• 22. These slides taken from the official SECURE guide and Cisco SNRS slides 3/26/2014 Eng. Mohannad Alhanahnah 22 Current Prevalent Authentication Methods: • Challenge-response-based • EAP-MD5: Uses MD5-based challenge-response for authentication • LEAP: Uses username/password authentication • EAP-MS-CHAPv2: uses username/password MSCHAPv2 challenge- response authentication • Cryptographic-based • EAP-TLS: Uses x.509 v3 PKI certificates and the TLS mechanism for authentication • Tunneling methods • PEAP: PEAP tunnel mode EAP encapsulator; tunnels other EAP types in an encrypted tunnel—much like web-based SSL • EAP-Tunneled TLS (TTLS): Other EAP methods over an extended EAP- TLS encrypted tunnel • EAP-FAST: Recent tunneling method designed to not require certificates at all for deployment • Other • EAP-GTC: Generic token and OTP authentication
  • 23. These slides taken from the official SECURE guide and Cisco SNRS slides 3/26/2014 Eng. Mohannad Alhanahnah 23
  • 24. These slides taken from the official SECURE guide and Cisco SNRS slides 3/26/2014 Eng. Mohannad Alhanahnah 24 802.1x and the Guest VLAN:
  • 25. These slides taken from the official SECURE guide and Cisco SNRS slides 3/26/2014 Eng. Mohannad Alhanahnah 25 802.1x and the Restricted VLAN: Configuring 802.1x in Cisco IOS: 1. Enable AAA. 2. Configure 802.1x authentication. 3. Configure RADIUS communications. 4. Enable 802.1x globally. 5. Configure interface and enable 802.1x. 6. Verify 802.1x operation.
  • 26. These slides taken from the official SECURE guide and Cisco SNRS slides 3/26/2014 Eng. Mohannad Alhanahnah 26 Enable AAA: Configure RADIUS Communications:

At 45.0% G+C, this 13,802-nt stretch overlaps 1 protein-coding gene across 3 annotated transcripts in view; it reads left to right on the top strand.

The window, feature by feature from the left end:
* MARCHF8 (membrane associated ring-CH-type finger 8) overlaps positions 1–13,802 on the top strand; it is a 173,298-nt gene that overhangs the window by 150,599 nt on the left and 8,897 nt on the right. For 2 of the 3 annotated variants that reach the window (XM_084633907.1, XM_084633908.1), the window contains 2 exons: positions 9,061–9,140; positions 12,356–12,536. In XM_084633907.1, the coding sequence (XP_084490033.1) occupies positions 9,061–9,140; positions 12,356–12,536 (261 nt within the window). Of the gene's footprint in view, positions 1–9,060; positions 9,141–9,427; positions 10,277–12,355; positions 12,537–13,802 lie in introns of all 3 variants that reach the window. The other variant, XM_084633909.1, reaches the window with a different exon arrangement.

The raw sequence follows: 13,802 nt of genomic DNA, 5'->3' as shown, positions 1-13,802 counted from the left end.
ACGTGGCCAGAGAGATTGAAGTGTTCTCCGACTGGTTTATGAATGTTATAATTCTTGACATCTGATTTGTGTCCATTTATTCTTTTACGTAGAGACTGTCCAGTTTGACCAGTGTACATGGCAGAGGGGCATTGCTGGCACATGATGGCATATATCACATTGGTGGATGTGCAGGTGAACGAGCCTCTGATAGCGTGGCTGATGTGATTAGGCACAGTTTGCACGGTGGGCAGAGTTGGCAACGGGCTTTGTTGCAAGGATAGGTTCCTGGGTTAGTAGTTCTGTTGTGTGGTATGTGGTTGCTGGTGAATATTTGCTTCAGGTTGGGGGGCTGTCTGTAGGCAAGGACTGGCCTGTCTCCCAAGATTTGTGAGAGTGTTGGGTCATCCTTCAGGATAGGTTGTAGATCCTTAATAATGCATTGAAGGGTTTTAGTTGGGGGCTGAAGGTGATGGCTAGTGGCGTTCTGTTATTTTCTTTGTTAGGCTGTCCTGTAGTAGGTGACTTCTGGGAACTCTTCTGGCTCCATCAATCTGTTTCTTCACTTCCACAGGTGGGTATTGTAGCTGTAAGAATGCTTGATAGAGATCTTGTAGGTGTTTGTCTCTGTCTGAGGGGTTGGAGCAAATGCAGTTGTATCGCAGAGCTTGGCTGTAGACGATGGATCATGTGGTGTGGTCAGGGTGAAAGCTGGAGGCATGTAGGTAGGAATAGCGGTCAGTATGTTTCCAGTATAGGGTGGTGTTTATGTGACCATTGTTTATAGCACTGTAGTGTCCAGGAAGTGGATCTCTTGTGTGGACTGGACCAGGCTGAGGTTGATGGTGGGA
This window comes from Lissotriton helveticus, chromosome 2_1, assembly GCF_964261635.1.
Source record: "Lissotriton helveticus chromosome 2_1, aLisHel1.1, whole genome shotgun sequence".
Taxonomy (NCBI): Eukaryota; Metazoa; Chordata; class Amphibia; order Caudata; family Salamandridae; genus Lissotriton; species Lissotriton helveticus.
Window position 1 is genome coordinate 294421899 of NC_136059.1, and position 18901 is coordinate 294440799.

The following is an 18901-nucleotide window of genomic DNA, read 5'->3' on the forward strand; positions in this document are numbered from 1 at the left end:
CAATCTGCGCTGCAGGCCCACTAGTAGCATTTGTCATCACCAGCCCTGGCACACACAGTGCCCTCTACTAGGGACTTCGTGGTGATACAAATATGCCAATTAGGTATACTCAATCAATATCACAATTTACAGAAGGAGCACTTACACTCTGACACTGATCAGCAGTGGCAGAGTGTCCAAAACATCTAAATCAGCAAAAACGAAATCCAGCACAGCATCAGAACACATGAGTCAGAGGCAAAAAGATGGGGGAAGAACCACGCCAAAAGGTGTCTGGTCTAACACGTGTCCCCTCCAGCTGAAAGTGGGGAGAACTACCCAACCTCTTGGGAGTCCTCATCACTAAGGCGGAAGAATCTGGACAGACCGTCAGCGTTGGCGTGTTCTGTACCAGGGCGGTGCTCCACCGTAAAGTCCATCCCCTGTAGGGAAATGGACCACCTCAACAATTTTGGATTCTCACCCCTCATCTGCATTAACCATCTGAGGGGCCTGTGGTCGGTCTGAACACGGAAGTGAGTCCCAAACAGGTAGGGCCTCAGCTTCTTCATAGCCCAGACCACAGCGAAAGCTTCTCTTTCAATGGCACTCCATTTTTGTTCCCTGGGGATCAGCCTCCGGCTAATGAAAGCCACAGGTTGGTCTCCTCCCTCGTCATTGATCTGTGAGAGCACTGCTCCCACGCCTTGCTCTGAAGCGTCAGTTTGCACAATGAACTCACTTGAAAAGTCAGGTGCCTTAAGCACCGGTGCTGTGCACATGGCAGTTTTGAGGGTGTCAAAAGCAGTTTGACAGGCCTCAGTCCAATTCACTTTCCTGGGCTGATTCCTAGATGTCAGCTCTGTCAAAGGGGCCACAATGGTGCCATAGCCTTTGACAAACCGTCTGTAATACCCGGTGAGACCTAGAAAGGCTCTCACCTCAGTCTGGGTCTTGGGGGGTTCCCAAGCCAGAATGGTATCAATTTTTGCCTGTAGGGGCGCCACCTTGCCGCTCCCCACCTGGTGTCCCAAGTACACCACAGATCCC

• 27. These slides taken from the official SECURE guide and Cisco SNRS slides 3/26/2014 Eng. Mohannad Alhanahnah 27 Enable 802.1x Globally: Configure Interface and Enable 802.1x:
  • 28. These slides taken from the official SECURE guide and Cisco SNRS slides 3/26/2014 Eng. Mohannad Alhanahnah 28 Configuring Guest and Restricted VLANs: Verify 802.1x Operation:
  • 29. These slides taken from the official SECURE guide and Cisco SNRS slides 3/26/2014 Eng. Mohannad Alhanahnah 29 Introducing Cisco NFP: Network Foundation Protection (NFP): • Cisco NFP protects the network infrastructure. • There are several tools used to secure the infrastructure. Network Foundation Protection: Enterprise Model
  • 30. These slides taken from the official SECURE guide and Cisco SNRS slides 3/26/2014 Eng. Mohannad Alhanahnah 30 Securing the Control Plane: • The control plane provides the functionality that builds the tables that are necessary to properly forward traffic. These tables, which include the routing table, forwarding table, MAC address table, and so on. Control Plane Attacks and Mitigation Techniques: